NICOLE KELLY WESTMAN
“I work through a lot of my regular human things as an artist,” says Calgary-based artist Nicole Kelly Westman. “I’m interested in exploring the permeability of the political through the personal.” In her ongoing project Rose, Dear (2016–), originally commissioned by the Banff Centre’s Walter Phillips Gallery, Westman explores the largely abandoned ex-mining town Wayne, Alberta, through embodying a ghost that is said to haunt its lone hotel. The narratives of the town, hotel and ghost collapse into Westman’s own life through the inclusion of personal memory, quotation and, in the most recent iteration of the project at Gallery 44 in Toronto, the addition of a sculptural work engraved with the text of an unsolicited email she received critiquing the original installation of the work in Banff. For Westman, history is never fixed, and the structures of narratives and artworks continually evolve over time. In From what I’ve found there were no truths, there were no lies (2013–14), for instance, Westman films a microfiche machine as she searches for information on a car accident that killed her grandfather and seriously injured her grandmother in 1965. In the archives, she found only two brief mentions of the accident, one of which misinterpreted her grandfather’s Metis last name of Mercredi as the Irish Mccreody. This theme of identity slippage is doubled in the film’s voiceover, addressed to Westman’s grandmother, who when hospitalized in old age mentally returned to her hospitalization 50 years earlier, mistaking Westman for her sister and re-narrating her young life, including the accident and her recovery.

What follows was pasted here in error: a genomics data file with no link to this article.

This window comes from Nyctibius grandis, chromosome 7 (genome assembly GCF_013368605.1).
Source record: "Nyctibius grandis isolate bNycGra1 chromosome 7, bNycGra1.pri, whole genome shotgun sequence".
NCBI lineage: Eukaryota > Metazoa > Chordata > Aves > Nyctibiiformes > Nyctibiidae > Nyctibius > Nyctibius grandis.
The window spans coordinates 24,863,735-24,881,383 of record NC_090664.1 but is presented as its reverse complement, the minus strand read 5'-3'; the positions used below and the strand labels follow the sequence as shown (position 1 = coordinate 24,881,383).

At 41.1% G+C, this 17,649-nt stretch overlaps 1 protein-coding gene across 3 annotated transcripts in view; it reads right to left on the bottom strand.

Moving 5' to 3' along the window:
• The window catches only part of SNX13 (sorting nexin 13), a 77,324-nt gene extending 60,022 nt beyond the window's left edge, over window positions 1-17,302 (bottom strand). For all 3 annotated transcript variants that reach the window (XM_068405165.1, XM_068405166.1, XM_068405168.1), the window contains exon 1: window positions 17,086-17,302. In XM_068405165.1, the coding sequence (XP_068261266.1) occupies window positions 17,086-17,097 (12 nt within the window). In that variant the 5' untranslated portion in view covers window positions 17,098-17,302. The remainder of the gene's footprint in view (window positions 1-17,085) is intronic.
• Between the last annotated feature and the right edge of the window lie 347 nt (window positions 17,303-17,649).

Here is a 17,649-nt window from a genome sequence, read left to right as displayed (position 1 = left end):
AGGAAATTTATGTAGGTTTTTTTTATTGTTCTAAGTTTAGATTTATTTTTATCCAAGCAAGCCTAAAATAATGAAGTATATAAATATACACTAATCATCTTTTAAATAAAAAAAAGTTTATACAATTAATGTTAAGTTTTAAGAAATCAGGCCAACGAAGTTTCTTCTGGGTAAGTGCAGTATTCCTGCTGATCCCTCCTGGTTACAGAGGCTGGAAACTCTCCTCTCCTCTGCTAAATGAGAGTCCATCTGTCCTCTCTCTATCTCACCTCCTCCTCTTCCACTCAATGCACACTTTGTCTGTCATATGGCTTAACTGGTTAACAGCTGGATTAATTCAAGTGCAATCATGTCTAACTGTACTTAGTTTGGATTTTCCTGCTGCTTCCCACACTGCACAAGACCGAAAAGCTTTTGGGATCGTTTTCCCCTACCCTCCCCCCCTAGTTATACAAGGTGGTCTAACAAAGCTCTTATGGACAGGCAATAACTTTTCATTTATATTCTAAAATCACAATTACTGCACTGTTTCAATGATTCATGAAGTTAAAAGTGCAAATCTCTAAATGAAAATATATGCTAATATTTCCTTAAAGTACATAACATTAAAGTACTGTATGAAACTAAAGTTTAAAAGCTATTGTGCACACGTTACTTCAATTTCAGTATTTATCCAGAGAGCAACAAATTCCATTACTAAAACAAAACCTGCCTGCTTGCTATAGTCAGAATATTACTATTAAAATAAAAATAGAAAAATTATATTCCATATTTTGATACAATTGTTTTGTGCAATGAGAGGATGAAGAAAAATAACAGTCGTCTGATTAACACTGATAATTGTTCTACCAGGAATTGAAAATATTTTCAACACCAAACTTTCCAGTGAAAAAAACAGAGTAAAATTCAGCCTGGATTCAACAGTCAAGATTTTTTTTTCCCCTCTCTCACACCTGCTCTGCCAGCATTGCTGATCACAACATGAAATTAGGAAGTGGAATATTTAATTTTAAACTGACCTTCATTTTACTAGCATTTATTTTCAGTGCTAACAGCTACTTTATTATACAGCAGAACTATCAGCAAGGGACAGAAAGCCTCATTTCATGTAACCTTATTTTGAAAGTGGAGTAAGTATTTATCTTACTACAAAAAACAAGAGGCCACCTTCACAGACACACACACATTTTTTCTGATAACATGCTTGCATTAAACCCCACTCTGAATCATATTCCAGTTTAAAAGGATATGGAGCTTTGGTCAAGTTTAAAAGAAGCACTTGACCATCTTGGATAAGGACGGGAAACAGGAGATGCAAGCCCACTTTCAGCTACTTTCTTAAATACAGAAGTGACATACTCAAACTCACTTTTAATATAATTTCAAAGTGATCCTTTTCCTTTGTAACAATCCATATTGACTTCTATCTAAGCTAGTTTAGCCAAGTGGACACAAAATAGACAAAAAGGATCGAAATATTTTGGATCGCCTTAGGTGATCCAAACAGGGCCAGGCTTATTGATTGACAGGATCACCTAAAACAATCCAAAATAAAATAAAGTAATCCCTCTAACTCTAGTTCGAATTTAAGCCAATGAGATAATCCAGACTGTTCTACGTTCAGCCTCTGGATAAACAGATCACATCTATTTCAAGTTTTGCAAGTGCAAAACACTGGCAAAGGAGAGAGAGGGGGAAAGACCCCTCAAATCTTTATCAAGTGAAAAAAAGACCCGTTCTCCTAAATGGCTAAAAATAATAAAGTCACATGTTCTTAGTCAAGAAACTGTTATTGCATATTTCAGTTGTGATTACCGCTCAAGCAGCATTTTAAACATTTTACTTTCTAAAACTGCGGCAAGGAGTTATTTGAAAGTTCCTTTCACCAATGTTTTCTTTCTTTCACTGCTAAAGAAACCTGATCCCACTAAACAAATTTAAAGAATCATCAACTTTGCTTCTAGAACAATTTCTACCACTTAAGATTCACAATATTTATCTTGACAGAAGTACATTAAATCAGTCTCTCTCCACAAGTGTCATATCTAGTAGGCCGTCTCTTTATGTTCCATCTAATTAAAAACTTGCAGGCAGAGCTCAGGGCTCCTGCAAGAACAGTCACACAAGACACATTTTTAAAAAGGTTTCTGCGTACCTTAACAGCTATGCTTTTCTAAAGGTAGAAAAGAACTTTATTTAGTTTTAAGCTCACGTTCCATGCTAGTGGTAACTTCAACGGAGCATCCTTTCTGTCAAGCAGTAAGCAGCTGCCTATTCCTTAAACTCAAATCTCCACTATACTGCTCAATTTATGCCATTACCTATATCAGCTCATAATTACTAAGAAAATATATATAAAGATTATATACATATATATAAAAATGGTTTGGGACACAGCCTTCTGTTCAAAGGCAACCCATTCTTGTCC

Nicole Kelly Westman Rose, Dear (detail) 2016– Mixed-media installation Dimensions variable COURTESY WALTER PHILLIPS GALLERY
PHOTO JESSICA WITTMAN